The Boyhood of the King
T HE little family from Bethlehem had only been in far-away Egypt for a year when news came that the cruel King Herod was dead, and God's word came once again to Joseph, telling him it was now safe to take the young Child and Mary His mother back to their native land. But before they reached Bethlehem they heard that Herod's son was now king, and that he was as cruel as his father had been; so they were afraid to go on, and instead they turned aside from the road and went by the winding path that led through the valley to Nazareth. There, in the quiet little village among the flowery fields, they made their home again, and Joseph once more took up his trade of village carpenter.
The Baby Jesus was but a little child when they first came to Nazareth, but He soon grew into a strong, tall boy. Only His sweet mother could have told us stories of His wonderful baby days, but all these precious stories she kept in her heart. We only know that Jesus grew "in wisdom and stature and in favour with God and man," that He must have been the happiest child that ever lived because He never did anything wrong, but was kind and unselfish and full of love, first for His mother and then for every one else. He loved all God's creatures too, and the flowers and the birds. Afterwards when He became a man, and was teaching the people, He often spoke of the many things He had learnt to love as a child in the little village of Nazareth—the coloured flowers that made the fields so beautiful in spring, and the common brown sparrows which were of so little value, but which were in His Father's care.
So the years passed, until the Boy Jesus grew to be twelve years old, which was the age when Jewish boys were allowed to go with their parents for the first time to worship at the beautiful Temple at Jerusalem.
It was in the month of April that the great festival called the Passover was held, and great crowds of people wended their way along the roads that led to Jerusalem from all the villages and towns round about. It was pleasant to travel along the winding road down the valley, through the flowery fields of Nazareth, to rest under the cool green shade of the trees during the mid-day heat, to pitch white tents at night, and rest until the sun rose next day and the journey once more began. It was a wonderful journey for the Boy Jesus; and when, on the fourth day, they came in sight of Jerusalem, the great city, and saw the sun shining on the golden roof of the beautiful Temple and on the dazzling white marble of its pillars, it must have filled His heart with a great happiness. He knew all about the history of that holy city, and that the great Temple was His Father's house, but there were many other things He longed to know, many questions He wanted to ask.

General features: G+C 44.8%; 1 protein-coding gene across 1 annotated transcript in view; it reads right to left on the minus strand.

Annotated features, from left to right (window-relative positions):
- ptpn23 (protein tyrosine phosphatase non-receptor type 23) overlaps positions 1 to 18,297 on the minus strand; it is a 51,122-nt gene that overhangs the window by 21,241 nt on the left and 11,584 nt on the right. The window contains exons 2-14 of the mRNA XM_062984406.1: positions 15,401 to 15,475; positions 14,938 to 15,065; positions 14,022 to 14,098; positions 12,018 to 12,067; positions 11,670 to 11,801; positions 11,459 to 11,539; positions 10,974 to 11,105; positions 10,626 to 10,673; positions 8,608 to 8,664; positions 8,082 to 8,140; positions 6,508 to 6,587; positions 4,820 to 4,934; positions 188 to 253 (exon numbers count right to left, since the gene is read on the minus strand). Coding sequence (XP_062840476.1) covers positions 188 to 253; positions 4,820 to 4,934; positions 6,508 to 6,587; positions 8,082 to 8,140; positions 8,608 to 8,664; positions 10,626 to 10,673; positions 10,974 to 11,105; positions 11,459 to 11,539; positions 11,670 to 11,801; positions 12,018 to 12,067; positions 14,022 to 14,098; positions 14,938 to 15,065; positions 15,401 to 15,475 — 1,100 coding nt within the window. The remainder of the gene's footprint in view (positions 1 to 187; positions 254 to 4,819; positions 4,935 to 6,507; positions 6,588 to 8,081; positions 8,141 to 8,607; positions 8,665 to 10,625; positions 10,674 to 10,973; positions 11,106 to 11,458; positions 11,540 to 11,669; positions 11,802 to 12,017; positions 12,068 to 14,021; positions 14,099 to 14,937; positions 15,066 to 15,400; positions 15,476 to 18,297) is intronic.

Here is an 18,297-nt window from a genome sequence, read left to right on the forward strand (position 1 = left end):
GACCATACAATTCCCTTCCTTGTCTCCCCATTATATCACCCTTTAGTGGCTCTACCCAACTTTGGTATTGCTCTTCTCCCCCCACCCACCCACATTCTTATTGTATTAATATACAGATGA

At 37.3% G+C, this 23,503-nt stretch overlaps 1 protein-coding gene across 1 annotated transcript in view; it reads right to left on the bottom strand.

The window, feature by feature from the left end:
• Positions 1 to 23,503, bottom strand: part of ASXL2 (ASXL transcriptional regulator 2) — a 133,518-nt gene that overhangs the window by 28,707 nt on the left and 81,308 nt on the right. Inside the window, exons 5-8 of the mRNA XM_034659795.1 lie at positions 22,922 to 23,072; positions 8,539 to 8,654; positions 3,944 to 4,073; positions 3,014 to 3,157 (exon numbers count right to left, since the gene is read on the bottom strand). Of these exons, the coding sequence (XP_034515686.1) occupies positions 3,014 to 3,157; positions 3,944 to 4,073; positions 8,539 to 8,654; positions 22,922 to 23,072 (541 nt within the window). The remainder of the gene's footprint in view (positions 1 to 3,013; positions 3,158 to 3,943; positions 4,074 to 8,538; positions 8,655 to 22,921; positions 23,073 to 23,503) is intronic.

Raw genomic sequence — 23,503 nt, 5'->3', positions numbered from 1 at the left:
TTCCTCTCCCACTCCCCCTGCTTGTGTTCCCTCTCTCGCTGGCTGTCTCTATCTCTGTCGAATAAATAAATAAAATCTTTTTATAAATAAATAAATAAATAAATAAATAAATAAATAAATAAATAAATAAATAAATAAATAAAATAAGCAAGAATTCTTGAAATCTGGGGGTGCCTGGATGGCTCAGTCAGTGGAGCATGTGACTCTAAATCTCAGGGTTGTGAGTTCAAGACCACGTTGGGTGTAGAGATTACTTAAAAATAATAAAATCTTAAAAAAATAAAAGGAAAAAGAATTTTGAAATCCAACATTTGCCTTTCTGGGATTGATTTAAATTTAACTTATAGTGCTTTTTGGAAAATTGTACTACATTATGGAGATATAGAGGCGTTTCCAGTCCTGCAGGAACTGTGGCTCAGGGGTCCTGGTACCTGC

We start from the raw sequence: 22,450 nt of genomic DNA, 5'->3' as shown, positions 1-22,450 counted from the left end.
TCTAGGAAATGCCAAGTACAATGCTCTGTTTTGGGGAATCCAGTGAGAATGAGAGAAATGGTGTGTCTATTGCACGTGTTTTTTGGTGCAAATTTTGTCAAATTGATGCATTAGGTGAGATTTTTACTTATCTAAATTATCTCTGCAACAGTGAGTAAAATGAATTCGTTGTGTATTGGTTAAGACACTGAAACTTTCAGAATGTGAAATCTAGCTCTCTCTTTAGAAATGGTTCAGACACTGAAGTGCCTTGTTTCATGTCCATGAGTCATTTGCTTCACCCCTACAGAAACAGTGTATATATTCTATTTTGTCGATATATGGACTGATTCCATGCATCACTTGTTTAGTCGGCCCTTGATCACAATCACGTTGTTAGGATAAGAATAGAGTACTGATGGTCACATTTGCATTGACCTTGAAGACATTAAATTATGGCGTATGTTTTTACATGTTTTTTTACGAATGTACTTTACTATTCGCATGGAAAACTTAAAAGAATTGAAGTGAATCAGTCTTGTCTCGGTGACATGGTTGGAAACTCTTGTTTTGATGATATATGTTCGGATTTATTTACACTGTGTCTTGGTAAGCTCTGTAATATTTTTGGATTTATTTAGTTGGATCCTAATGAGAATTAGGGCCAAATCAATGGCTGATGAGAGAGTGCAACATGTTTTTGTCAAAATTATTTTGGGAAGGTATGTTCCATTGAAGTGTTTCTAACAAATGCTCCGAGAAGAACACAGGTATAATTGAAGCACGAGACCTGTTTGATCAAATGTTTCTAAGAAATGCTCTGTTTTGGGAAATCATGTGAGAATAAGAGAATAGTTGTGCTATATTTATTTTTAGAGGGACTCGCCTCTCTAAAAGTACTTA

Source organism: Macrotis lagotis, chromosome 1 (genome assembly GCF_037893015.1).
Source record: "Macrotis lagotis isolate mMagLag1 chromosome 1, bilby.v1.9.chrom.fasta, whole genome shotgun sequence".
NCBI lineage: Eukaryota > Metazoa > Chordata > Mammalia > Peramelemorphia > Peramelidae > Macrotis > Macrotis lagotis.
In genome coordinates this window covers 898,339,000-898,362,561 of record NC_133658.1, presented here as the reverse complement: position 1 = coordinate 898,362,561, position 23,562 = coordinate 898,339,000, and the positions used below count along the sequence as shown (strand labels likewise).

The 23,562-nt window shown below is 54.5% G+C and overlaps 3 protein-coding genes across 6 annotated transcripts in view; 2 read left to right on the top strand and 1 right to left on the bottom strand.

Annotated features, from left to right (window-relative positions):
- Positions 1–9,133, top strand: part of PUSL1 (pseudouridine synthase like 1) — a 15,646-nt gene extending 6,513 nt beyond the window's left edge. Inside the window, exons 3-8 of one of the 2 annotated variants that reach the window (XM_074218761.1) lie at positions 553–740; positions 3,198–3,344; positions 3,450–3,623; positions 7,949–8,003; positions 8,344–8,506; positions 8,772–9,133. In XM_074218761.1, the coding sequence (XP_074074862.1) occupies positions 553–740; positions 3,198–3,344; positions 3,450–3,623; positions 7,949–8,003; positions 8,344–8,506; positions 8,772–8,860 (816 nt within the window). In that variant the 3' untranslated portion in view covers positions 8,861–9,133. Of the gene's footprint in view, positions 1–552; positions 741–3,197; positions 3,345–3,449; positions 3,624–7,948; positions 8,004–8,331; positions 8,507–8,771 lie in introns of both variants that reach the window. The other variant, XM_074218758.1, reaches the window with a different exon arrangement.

All through the days of the festival the Boy Jesus was to be found in the wonderful Temple. But it was not the call of the silver trumpets, the sight of the hundreds of white-robed priests, the beauty of all the exquisite coloured marbles, or the glory of the golden treasures that drew Him there. He wanted to listen to the great teachers who taught in the Temple; He wanted to ask them questions, and to learn all that He could about His Father's house.
So, when the festival had come to an end and the people had started on their homeward journey again, Mary found that her son was missing. They had gone on for a whole day, thinking He was with the other boys, but at night discovered that He was not there at all, but must have been left behind.
Sorely troubled and in great distress Mary and Joseph turned back at once, and for three nights and days they never rested while they searched for Him. They looked through all the tents pitched outside the city, they searched through all the city itself, but in vain. At last, on the third day, they went to that part of the Temple where the great teachers were assembled together, and there in their midst they found Jesus, who sat listening, and asking questions.
The poor tired mother's heart was sore with grief and anxiety.
Never before had her son caused her any pain or trouble, and now, as she
stretched out her hands to Him, she cried out the reproachful
"Son, why hast thou thus dealt with us? Behold, Thy father and I have sought Thee sorrowing."
Ah! but she was forgetting that He was not only her son but the Son of God, that before everything else He owed obedience to His Father, and must prepare for the work He had been sent to do. Surely she should have known that, and should not have been so troubled and afraid.
"How is it that ye sought me?" said Jesus, wonderingly. "Wist ye not that I must be about my Father's business?"
He did not mean to hurt His gentle mother, but she must understand that God's work came before everything else. It was necessary to tell her that. But afterwards He rose obediently to go with her, leaving those learned men to wonder who this Boy could be who had asked such deep questions and showed such wonderful wisdom.
It was not time yet to begin the great work, and Jesus was ready to go back cheerfully and obediently to the little home at Nazareth, to work with Joseph in the carpenter's shop, and help His mother in the house. But all the time, day by day, He was learning to prepare Himself to be ready for the time when His work should begin.